Micro-Retreats as Medicine

Ariele Foster Getaway House Tiny House in WoodsMicro-retreats = Medicine for Modern Life.

(My review of the new Getaway House outside of DC)

(Slideshow below). Do you occasionally (or predictably) feel the thumb of overwhelm press upon your soul?

I get it. No matter how much I read about the 80/20 rule, acting vs. reacting and the futility of To Do lists, I get bogged down in minutia from time to time.

Both as a retreat leader, and as a retreat participant, I’ve experienced the medicinal dose of temporarily stepping away from obligations of daily life.

But it had been a minute since I got away, particularly since I got out into nature for more than a couple of hours completely agenda-less (without teaching a workshop or attending a festival). I needed a micro-retreat.

When images from a tiny house collection in the forest began stalking me on Instagram, I was all hook, line and sinker.

As far as I can figure, Getaway House is a fairly new concept: tiny cabins, nestled in the woods, outfitted with the necessary (and trendy!) modern amenities. I was curious enough, though, to do a little historical research.

They had me at tiny house.Getaway House Tiny House Cabin Woods Ariele Foster Poncho Woodsy

Unlike cabin motels (“cabin camps” and “cottage courts”), which — according to this oddly fascinating Wiki article — were popularized on highways near national parks from the Great Depression through the 1960s, Getaway cabins don’t face a road or a parking lot.

They are spaced out, not clustered. Each comes with outdoor seating (picnic table) and a fire pit. Spartan though they may be, the feel is somehow luxurious.

In a moment of particular overwhelm, I signed up for my very own getaway for a night.

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Just 2 hours from the city, the drive to the Getaway House collection (camp?) closest to where I live in DC is bucolic. You could truly make a road trip of it: you pass various vineyards, a large Wegman’s, antiques stores, an Amish furniture shop, a shooting range, a psychic, at least one yard sporting plastic dear (you’ll turn your head despite yourself), various thrifts, and an ice cream drive through called the “Moo Thru”.

GPS did not lead me astray, and when I arrived at the address, the signage that helps one navigate to their exact cabin was better than most airport signage.

The forecast — a solid 24 hours of non-stop drizzle — was a bit of an emotional test. I was craving sun, and a non-muddy, vigorous hike.

Inside the tiny house

Getaway’s booklet contains yoga tips!

Fortunately, the inside of the tiny home was exceedingly pleasant, smelling vaguely of milled pine, with a pack of cards, various nature books and Getaway guides (some with word-games, yoga sequences, etc), sensory delight from the Pendleton wool blanket, to the red retro mini-fridge, to the actually tasty pre-packaged pourover coffee (I had never seen such a thing!). There was just enough space to roll out my yoga mat, too.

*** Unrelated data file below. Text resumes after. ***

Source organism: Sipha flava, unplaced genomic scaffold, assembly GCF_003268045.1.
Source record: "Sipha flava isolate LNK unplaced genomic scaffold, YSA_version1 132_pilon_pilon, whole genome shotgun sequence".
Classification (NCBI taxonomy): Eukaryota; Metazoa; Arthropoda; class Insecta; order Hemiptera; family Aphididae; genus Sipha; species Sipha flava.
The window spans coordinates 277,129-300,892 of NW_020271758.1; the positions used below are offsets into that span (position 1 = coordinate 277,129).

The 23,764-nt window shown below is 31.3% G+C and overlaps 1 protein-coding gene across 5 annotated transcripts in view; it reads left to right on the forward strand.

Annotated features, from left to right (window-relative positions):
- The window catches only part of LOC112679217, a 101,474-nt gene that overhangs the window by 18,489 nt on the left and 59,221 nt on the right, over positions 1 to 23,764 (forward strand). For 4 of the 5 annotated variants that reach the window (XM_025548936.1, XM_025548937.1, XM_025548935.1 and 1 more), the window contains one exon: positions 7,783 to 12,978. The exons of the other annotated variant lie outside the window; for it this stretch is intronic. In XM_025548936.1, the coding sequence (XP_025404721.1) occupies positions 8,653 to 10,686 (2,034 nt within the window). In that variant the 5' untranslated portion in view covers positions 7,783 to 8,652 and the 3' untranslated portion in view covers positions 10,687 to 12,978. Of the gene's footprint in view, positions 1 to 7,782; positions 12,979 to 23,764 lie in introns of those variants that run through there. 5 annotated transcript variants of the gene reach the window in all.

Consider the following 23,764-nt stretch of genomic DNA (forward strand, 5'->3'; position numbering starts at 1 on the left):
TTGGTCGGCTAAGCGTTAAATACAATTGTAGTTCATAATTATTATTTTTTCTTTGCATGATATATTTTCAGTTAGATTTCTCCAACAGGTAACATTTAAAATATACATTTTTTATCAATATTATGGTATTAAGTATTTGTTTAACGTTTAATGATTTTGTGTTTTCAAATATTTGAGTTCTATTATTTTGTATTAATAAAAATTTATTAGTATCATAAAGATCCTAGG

By some miracle, the tiny home fits a queen bed, with a physio-approved mattress (not too soft, not unyielding) alongside a MASSIVE window. The pillows were excellent (my standards are high). A Hario kettle allowed for stylish cup of tea after cup of tea (I brought my own herbal tea since I’m picky, though there were some teas available in the provisions box).

Spoiler alert:

No s’mores? No problem. #GuacamoleIsLife

The rainy weather turned out to be a gift. The lack of campfire and s’mores didn’t dampen my enjoyment one bit. I still fit in a perfect, simple walk in the woods. It turns out that I got something even better than sunshine: according to my sleep tracker, some of the deepest and most REM-filled sleep in weeks.

Was it the soothing rain? The intention of rest? The lack of wifi? (I still had cellular reception).

I’m going with intention: when you prioritize self-care, the self-care happens. It happens on my week-long and weekend-long retreats every time. It happens on micro-retreats, too.

My top 5 favorite things about this micro-retreat:
  1. The HUGE window...through which you can gaze upon rustling leaves (and in my case, grazing cattle) for hours
  2. Witnessing creative, efficient, minimalist design. Cleaning was sooo easy (said no one ever, except at this tiny house). Reminder: we need so little to be happy
  3. Peacefulness. I heard not a peep from neighbors (though they were there in the cabins on either side of us). Don’t even think I heard a car drive by.
  4. Ease of use. Arrival and departure were absurdly easy, and it was so simple to figure out how everything worked once we arrived. No interaction with humans necessary, an ultra-simple way to get into the woods.
  5. Sleep. Ridiculously high quality sleep, even for a fussy sleeper like myself.

If you want your own Getaway retreat, this code will get you $25 off a booking SACREDSOURCE25 (there is no financial gain for me). Although you can roll out your own a yoga mat in the tiny house, there is no space for indoor or sheltered group yoga class. So if you want that, OR if you know you need at least a week or need to go somewhere that even your cell phone won’t get reception, consider joining me on my next international retreat — up next the beaches of Colombia for a New Year’s week myofascial release and yoga retreat.

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